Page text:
My Baby Has Eczema


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Our visit to the doctor yesterday confirmed our suspicions: Ralfie has eczema too. This makes two out of three of my children with eczema.

However, contrary to what one might imagine, I am not devastated. I had enough clues over the last 2-3 weeks to guess that he might have it–”acne” that didn’t quite look like acne anymore; redness around the anus; dry skin patches; yeast in the folds of the neck and behind the ears (Manny had it too). So when the doctor said, “You are right: he does have eczema,” I was not really surprised. In a way, it was kind of a relief; the suspense of wondering if he would have it or not was not fun.

I asked him about doing an IgE test, but he said it would not be accurate. Babies get antibodies through colostrum and milk, and it can take 6 months or more for them to die out. If he still has problems later, we could do it later.

Then I asked him about the stool test. He said we could try one. He would he interested to see the results, because he had never done a stool test on someone so young. Because I have been doing a relaxed infant potty training, I know I’ll be able to get the samples I need, uncontaminated by pee, pretty much whenever I am ready for them. I’m not ready yet, because we need to figure out where the money to pay for them is going to come from (it needs to be prepaid). We’ll probably dip into our savings for this.

In the mean time, I’m going to take InfaSkin for a week or two (about all we can afford right now) and also give Ralfie the probiotics the doctor sold us. And I’m going on a very strict diet this week. I would do it longer, but we will be attending a half-week conference, and I won’t have time to cook whole meals for myself. I will maintain a gluten-free diet, however. My son’s naturopath told me that redness around the anus indicates irritation in the gut, and gluten exacerbates an irritated gut, even if the person does not have Celiac disease. And gluten isn’t as hard to avoid as one might think.

Now why is it that my daughter has no allergies at all, and both my sons have them, one severely? There are several things I could guess. First, the yeast is suspicious. Sure, yeast likes warm, moist places, like the folds of a chubby baby’s neck. So why doesn’t every baby get yeast overgrowth there? I have wondered for some time if I might have an overgrowth of it myself. It’s something I might look into soon.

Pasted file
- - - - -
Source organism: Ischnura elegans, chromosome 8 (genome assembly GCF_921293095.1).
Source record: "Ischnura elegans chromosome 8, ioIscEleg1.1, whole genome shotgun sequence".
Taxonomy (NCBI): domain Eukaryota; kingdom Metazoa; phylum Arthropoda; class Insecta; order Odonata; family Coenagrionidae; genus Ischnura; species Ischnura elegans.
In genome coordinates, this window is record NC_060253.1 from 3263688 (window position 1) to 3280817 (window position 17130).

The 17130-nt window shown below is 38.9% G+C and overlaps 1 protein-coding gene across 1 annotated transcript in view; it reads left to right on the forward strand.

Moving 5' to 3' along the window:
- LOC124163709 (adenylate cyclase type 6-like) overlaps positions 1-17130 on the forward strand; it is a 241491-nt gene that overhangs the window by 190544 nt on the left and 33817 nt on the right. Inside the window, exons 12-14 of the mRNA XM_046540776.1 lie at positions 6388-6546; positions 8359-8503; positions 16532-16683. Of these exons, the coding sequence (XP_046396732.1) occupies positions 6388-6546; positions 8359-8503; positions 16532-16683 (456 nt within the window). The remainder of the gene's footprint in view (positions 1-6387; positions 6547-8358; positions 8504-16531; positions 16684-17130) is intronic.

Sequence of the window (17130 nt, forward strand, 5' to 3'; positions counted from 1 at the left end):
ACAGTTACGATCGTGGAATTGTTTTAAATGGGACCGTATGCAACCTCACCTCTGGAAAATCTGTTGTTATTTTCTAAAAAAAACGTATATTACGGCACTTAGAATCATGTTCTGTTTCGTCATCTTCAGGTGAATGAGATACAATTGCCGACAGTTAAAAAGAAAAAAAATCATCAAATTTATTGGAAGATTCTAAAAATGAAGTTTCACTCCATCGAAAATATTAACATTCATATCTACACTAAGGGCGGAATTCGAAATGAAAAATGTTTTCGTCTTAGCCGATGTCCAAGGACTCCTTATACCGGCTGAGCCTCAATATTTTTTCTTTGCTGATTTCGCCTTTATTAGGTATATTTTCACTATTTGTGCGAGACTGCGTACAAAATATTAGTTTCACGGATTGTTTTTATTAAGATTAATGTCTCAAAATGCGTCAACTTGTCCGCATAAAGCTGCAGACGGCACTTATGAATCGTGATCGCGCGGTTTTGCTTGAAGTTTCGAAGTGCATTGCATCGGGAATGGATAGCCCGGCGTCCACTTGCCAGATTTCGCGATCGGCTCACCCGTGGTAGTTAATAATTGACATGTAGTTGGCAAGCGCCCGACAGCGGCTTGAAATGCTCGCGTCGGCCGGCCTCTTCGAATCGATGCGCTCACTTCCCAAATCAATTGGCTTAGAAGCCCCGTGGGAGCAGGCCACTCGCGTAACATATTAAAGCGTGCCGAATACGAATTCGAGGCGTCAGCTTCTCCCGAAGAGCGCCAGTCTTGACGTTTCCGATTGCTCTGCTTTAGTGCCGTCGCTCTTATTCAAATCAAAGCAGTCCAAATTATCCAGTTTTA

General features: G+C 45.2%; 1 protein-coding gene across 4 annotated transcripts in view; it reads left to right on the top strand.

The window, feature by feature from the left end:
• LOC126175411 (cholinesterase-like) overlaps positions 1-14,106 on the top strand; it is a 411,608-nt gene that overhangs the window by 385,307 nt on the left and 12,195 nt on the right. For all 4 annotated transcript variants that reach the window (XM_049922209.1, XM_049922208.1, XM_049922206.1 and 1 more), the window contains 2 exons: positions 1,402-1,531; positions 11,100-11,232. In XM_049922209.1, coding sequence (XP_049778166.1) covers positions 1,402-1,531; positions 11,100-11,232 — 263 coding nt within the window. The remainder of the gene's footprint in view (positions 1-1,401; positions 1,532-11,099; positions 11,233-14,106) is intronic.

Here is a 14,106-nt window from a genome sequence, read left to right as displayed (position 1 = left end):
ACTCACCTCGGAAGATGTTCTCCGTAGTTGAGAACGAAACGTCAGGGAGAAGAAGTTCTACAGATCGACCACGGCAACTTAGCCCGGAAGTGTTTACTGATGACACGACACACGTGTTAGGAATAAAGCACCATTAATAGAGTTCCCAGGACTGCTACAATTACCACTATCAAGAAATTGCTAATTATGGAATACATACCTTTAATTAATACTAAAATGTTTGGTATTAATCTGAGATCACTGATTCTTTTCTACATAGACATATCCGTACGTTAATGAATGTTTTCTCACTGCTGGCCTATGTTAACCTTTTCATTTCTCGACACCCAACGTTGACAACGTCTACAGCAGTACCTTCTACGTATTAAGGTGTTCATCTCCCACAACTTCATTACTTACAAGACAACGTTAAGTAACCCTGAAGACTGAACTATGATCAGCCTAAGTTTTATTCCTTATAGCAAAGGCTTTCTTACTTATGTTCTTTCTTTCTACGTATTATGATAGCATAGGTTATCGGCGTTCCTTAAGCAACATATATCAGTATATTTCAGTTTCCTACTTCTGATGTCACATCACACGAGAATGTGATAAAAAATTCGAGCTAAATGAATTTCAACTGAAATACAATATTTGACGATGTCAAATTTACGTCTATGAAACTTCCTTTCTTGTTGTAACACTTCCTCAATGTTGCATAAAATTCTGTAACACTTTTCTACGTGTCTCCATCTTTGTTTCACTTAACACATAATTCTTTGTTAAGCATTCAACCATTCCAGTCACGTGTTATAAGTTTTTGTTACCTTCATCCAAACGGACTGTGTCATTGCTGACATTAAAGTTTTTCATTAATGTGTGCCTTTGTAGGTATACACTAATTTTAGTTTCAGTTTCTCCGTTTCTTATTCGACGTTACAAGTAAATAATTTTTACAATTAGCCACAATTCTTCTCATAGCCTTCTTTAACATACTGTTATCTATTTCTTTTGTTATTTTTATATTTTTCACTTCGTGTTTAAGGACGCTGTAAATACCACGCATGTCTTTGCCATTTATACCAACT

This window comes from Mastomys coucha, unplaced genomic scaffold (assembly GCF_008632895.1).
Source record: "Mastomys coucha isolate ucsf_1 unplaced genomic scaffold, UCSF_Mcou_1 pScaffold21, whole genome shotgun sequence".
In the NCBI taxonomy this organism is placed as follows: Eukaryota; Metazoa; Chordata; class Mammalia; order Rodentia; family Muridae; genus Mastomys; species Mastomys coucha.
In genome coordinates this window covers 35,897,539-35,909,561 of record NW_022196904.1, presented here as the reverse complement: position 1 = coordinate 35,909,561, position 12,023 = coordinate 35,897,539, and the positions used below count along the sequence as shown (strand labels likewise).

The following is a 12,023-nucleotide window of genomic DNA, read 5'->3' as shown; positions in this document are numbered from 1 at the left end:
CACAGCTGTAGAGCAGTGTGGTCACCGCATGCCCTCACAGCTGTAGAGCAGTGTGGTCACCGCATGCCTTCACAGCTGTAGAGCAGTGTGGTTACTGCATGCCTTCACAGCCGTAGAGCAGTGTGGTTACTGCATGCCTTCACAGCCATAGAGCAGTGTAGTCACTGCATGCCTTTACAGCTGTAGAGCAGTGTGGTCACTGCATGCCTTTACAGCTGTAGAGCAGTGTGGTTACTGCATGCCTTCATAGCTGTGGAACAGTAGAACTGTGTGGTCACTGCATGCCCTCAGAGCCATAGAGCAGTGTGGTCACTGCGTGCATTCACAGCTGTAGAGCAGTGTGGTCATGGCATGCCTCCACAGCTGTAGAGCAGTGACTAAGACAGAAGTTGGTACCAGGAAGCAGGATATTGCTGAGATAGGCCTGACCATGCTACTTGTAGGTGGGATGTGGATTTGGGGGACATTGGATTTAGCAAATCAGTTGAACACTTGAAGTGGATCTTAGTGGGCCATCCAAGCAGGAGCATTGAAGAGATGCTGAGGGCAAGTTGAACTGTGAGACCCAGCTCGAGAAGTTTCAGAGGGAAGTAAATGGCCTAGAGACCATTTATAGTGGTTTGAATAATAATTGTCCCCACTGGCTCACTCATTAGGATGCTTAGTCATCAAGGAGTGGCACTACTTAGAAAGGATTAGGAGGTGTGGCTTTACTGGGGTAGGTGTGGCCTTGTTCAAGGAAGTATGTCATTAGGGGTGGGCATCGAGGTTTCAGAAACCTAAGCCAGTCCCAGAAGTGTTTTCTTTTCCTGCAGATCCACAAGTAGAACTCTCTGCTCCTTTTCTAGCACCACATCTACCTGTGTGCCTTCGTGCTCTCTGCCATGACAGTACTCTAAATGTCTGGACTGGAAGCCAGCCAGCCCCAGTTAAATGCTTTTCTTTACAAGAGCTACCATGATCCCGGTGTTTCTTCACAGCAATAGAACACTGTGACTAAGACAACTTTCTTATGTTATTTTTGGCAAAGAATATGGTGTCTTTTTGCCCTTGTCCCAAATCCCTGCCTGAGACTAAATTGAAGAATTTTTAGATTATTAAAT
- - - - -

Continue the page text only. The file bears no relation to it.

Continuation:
I have another theory, too. While I was pregnant with my second, I got some dental work done, and although I was told that there was no mercury in the fillings, I think there is. So I need to replace those fillings. More money, of course, so it’s not happening right now, but it’s something I definitely am going to do before I even think about getting pregnant. In the mean time, I’m going to experiment with eating lots of cilantro. Cilantro is able to chelate heavy metals out of the body. It can’t hurt, anyhow. I bought 2 bunches of organic cilantro yesterday. I would have bought more, but $2 a bunch was rather prohibitive. I’ll probably make some kind of cilantro pesto, only without the garlic. I’m not sure how he will react to that much garlic.

[*UPDATE* After getting the first comment on this post, I decided to do more research about chelation, and have realized that there is a lot more to it than just upping one's intake of cilantro. It could be a problem since I am breastfeeding, and the body tends to dump detoxing toxins into the milk supply, which is why it is not good to detox while nursing. I need to do more research and talk to a health care professional (probably my son's naturopath for starters) before I do anything like I mentioned.]

In doing research for cilantro pesto, I found a site that mentions that food allergies as as a side effect of heavy metal toxicity. It also discusses the link between heavy metals and candida, not in depth, but still, the fact that there seems to be a connection is intriguing.

I’m suspecting that he is not allergic to nearly as many things as his brother is. I had fried egg sandwiches yesterday, yet his red, swollen eyelid was less swollen and not red this morning. Eggs are one of Manny’s most allergic foods, but they didn’t seem to make Ralfie worse. I will, however, avoid them for the next couple of weeks, along with a bunch of other things.

So basically I’m eating my son’s diet for a while. I never thought I could. But I guess we can do what we have to do. For sure, I won’t be cutting calories and will be eating plenty of fat; I want to make sure my milk supply stays strong. Ralfie is doing anything but failing to thrive–he gained 3 lb 3 oz in his first 6 weeks, not counting the ounces he lost before my milk came in. He’s nice an chunky. I can’t even touch thumb and forefinger around his thigh anymore!

So this will be an interesting experience. I’ll keep you all posted.

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